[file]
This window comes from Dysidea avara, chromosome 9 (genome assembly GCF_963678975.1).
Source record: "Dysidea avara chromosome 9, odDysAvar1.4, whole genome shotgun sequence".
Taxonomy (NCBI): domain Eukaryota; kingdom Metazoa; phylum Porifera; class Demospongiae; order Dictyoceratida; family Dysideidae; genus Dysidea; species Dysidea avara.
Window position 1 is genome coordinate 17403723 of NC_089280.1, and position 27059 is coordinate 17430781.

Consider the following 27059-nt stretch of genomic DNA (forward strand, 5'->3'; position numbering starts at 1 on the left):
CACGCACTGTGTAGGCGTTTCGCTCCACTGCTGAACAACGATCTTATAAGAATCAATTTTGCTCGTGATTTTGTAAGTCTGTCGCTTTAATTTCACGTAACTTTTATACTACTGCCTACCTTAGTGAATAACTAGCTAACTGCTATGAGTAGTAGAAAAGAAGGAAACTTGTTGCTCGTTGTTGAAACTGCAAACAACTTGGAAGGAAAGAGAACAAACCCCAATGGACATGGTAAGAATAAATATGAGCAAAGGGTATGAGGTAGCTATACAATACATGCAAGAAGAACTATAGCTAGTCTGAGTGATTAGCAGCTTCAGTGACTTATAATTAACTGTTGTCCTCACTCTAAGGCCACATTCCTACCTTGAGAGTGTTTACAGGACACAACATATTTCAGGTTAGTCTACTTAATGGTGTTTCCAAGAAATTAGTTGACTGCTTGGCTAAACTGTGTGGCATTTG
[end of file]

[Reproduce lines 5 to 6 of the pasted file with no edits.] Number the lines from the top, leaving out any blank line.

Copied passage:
Consider the following 27059-nt stretch of genomic DNA (forward strand, 5'->3'; position numbering starts at 1 on the left):
CACGCACTGTGTAGGCGTTTCGCTCCACTGCTGAACAACGATCTTATAAGAATCAATTTTGCTCGTGATTTTGTAAGTCTGTCGCTTTAATTTCACGTAACTTTTATACTACTGCCTACCTTAGTGAATAACTAGCTAACTGCTATGAGTAGTAGAAAAGAAGGAAACTTGTTGCTCGTTGTTGAAACTGCAAACAACTTGGAAGGAAAGAGAACAAACCCCAATGGACATGGTAAGAATAAATATGAGCAAAGGGTATGAGGTAGCTATACAATACATGCAAGAAGAACTATAGCTAGTCTGAGTGATTAGCAGCTTCAGTGACTTATAATTAACTGTTGTCCTCACTCTAAGGCCACATTCCTACCTTGAGAGTGTTTACAGGACACAACATATTTCAGGTTAGTCTACTTAATGGTGTTTCCAAGAAATTAGTTGACTGCTTGGCTAAACTGTGTGGCATTTG